The superb Royal Collection exhibition, Charles II: Art & Power, has travelled to Edinburgh, where I live. But because the Queen’s Gallery in Scotland is much smaller than that in London, it seems only half the original show is on display. However, at the opening, the Royal Collection’s new director, Tim Knox, announced some better news for art lovers north of the border: John Michael Wright’s portrait of Charles II (around 1671-76), which until recently has hung in Hampton Court Palace, would now reside permanently in the state rooms at Holyroodhouse [The Queen’s residence in Scotland].
I was delighted to hear this because Wright’s portrait is one of my favourite paintings. Wright was a more astute observer of character than his rival Peter Lely, and no painting better captures the languid loucheness of Britain’s “Merry Monarch”. I went to see the picture the next day and found it in the Throne Room at Holyrood. It looks like it was always meant to be there, which is ironic, since the sitter himself never made it to the palace (despite being responsible for most of its construction). Wanting to share the good news, I tried to take a photo, but was swiftly (and very politely) asked not to.
Holyrood has on display just 4% of the Royal Collection's paintings
I do hope, though, that more Royal Collection pictures will soon make their way to Scotland. It’s hard not to think that Scotland gets a poor showing from the Royal Collection, especially in terms of Old Masters. The Queen has seven Rembrandts, 29 Van Dycks and 52 Canalettos, yet not one is on long-term display in Scotland. In terms of numbers, too, Scotland fares badly: according to the Royal Collection’s website, Holyrood has on display 224 paintings from a total of 5,573 across the collection. That’s just 4%. And if you take out the 104 paintings at Holyrood that are all by one artist (a series of Scottish monarchs by Jacob de Wet II) the proportion falls to just 2.15%.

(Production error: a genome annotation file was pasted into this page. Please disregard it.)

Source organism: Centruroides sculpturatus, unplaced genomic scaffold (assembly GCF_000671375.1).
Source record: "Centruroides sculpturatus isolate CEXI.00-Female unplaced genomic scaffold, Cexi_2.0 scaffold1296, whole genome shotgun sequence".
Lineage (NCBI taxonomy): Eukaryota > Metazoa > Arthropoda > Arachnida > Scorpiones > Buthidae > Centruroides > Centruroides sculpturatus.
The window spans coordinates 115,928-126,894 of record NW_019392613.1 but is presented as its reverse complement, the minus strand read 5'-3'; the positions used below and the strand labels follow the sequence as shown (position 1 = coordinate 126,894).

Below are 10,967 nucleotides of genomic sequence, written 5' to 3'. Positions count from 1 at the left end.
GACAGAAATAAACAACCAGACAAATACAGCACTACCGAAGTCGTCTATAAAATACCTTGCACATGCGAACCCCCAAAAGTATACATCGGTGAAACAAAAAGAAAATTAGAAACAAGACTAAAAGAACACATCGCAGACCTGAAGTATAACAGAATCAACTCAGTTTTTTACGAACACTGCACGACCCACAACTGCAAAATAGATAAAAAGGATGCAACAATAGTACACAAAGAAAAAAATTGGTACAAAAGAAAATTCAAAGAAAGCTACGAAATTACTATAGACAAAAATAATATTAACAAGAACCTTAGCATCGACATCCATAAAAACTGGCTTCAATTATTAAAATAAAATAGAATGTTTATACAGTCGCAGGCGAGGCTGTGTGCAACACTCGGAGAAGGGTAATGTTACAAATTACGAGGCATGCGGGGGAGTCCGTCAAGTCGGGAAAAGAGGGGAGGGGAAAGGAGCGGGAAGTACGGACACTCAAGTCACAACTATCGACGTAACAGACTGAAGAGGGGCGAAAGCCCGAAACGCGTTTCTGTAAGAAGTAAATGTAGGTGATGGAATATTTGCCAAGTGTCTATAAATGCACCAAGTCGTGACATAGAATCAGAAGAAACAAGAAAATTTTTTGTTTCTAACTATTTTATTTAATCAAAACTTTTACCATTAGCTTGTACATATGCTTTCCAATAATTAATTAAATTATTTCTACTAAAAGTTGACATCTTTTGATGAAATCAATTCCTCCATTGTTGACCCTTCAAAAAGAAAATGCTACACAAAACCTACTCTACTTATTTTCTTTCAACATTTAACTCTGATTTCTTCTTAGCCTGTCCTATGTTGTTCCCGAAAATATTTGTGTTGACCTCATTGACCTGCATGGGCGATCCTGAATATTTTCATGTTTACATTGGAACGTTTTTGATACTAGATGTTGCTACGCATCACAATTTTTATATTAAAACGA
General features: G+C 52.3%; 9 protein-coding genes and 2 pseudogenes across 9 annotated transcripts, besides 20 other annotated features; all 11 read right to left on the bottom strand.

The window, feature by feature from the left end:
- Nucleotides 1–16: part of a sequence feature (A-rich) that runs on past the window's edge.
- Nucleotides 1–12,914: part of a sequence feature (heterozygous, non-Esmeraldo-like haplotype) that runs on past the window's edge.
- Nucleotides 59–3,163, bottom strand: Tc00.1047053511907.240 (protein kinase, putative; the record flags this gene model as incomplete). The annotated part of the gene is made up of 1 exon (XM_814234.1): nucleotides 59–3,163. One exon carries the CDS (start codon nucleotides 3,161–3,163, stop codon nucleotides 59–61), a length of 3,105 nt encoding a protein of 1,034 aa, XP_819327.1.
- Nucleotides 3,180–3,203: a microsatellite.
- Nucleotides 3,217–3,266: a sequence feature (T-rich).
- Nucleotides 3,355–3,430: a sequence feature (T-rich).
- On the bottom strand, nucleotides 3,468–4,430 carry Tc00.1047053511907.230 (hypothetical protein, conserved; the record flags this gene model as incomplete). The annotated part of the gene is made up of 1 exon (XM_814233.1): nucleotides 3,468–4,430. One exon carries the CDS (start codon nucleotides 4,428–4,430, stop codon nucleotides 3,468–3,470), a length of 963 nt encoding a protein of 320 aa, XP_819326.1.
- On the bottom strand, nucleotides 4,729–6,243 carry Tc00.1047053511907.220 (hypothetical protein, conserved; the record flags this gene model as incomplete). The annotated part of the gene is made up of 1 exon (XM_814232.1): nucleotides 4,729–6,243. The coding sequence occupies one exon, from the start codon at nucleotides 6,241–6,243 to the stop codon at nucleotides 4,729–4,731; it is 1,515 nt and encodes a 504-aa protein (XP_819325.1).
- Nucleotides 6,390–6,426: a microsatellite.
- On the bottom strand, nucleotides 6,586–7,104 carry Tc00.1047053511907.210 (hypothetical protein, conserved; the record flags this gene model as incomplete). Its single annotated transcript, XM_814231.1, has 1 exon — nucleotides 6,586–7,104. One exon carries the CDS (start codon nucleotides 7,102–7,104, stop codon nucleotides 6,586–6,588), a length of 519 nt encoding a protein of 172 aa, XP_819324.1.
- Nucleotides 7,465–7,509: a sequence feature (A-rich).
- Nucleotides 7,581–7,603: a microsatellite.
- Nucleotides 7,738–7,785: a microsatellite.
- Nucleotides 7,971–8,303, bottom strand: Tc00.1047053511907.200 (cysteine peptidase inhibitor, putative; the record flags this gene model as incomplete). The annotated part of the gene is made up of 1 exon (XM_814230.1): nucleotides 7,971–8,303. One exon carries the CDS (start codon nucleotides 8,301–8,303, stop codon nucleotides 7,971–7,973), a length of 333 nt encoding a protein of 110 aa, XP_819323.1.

One of the Queen’s Van Dycks was the subject of much debate during the connoisseurship course I taught in December at the Royal Academy. We always run the course to coincide with the London Old Master sales, and this time we had the rare chance to compare almost identical versions of the same subject by the same artist, for both Christie’s and Sotheby’s were offering portraits of Princess Mary Stuart by Van Dyck. The Christie’s version was superb, full of unmistakably autograph touches. Recently cleaned, it deserved its estimate of £5m-£8m. Sotheby’s version was catalogued as by Van Dyck & Studio, was masked by old, discoloured layers of varnish, and was estimated at £600,000-£800,000. Which was “better”? Which came off the production line first? And how did their condition affect our visual judgement?
The Queen has seven Rembrandts, 29 Van Dycks and 52 Canalettos, yet not one is on long-term display in Scotland
Both portraits could lay claim to being one of the two originals known to have been commissioned from Van Dyck in 1641, the year he died. But muddying the waters was the presence of a third version in the Royal Collection, which was described by the late Oliver Millar (a scholar of Van Dyck’s English period) as being “a Van Dyck”.The provenance for all three falls tantalisingly short of taking them back to Van Dyck’s studio. Judging the attribution, therefore, must come down to connoisseurship. While the participants on my course agreed that the Christie’s version was the “best”, opinion was more divided over the relative merits of the Sotheby’s and Royal Collection versions (although we could only judge the latter via photographs). In the end, the market judged the Christie’s picture at £5.9m and Sotheby’s at £790,000. But we won’t be able to make a full comparison until we hang all three side by side. Holyrood Palace might be the ideal place to do it.